King looks natural heir

Chris Rea explains how Wasps can bring England southern comfort
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Before the start of the season Nigel Melville, the newly appointed Director of Rugby at Wasps, sat down with his first-team squad and watched two videos. One was a compilation of England's best moments in the 1996 Five Nations' Championship, the other the highlights of last summer's Super 12 series. "Okay, lads," he said, "which one is it to be?"

To a man the players voted for their rugby southern style. Which was just as well because had it been otherwise Melville would probably have resigned on the spot. Not only is he wholly committed to a creative and enterprising style of play but Wasps' recruitment campaign throughout the close season was based on that premise.

When other clubs were signing over-tried and too often tested has-beens, Wasps were opting to give youth its chance. More risk, of course, but potentially far greater reward. One of their prime targets was the 21- year-old England A fly-half Alex King who, apart from a handful of representative games, had been playing in the unpressurised environment of university rugby. Here, Wasps believed, was the ideal foil for their resident wunderkind Andy Gomarsall.

Melville had seen very little of King before his arrival at Wasps, but enough to draw favourable comparisons with that monarch of the Welsh valleys Barry John.

That same ethereal quality, elusive, deceptive and deadly. Not only that but for those moments when the instinctive takes over from the conscious anddrawing-board planning is hijacked by natural tendencies, there is in King's play ample scope for intuition.

If at the moment King is having difficulty knowing when to make his moves and is too often paying the penalty as a consequence of his youthful impetuosity, Melville is satisfied that his fly-half is sufficiently modest and mature to learn quickly from his mistakes. Most important of all, however, King has the vision to see above the parapet and beyond the obvious.

That much was evident during Wasps' victory over Bath at the Recreation Ground a fortnight ago. In direct opposition to a possible rival for the England spot, Mike Catt, King's play exuded calm authority and purpose which was in contrast to Catt's frantic exuberance. The withering accuracy of his kicking into the corners forced Bath's eager runners on to the defensive. His drop-goal was a beauty, as crisply accurate as it was timely. His distribution looked sound; so does his temperament and, as a big bonus, King's goal-kicking technique was reliable enough for the England A side to adopt him as their first-choice kicker. In the end it could be the decisive factor although, in this still important area, Northampton's Paul Grayson is the pick of the bunch.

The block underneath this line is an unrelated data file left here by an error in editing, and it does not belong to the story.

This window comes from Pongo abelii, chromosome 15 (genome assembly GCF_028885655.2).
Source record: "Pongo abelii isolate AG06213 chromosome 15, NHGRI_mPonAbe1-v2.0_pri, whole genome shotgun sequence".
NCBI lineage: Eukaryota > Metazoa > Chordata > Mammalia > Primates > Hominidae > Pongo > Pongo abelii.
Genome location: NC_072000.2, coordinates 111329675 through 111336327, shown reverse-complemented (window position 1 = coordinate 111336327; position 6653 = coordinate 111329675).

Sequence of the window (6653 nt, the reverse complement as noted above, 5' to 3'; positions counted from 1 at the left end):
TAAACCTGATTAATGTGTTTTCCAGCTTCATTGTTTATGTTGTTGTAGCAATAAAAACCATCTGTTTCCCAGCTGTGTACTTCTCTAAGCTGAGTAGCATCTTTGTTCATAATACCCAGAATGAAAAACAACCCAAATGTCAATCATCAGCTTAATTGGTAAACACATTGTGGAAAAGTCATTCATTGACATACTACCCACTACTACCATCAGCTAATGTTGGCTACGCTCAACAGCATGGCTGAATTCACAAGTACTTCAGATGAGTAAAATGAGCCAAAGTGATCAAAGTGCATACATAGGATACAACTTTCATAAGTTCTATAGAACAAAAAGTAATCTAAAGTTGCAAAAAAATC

Having opted for a club partnership last season when Grayson was paired with his Northampton colleague Matt Dawson, the selectors would presumably have no qualms about picking Gomarsall at scrum-half. It would be a popular choice, one that can easily be justified purely on present form. Gomarsall is revelling in the new age rugby where speed, strength and supple wrists are more highly prized assets than a trusty boot although in that latter department Gomarsall is no mug.

Melville's concern, however, is that the conservatism which has so often blighted selections in the past and which has continued during Jack Rowell's tenure will once again stunt England's growth. "You only have to look at the refreshingly relaxed attitude of the Southern Hemisphere countries towards the development of young talent to see what can be achieved,"Melville said. "They are not afraid to pick youngsters and then stick with them." It is true that the All Blacks' World Cup party in South Africa was more like a creche than a rugby squad.

It is not only Wasps' precocious half-backs that Melville has in mind. He, like an increasing number of other luminaries, cannot understand why Chris Sheasby has not yet played for England. At the age of 30, Sheasby is not so much in the spring of his career as midway through an Indian summer; nevertheless in Melville's view his style is ultra modern. "Watching Sheasby in opposition to Dean Richards last week was like watching rugby's future versus rugby's past."

As a Wasps' man to the core Melville would say that wouldn't he and it will surprise no one to hear that in his estimation the club's middle five should go into the England side en bloc for the first international against Italy. Sheasby and Lawrence Dallaglio, he believes, are the two best back-row players in their respective positions at No 8 and open-side flanker in England, and Buster White, that most loyal and willing of hounds, is the most under-rated.

What is unarguable is that Wasps are playing the game that England's connections have been promising for the last couple of seasons but have consistently failed to deliver. So what is it to be, lads - past or future?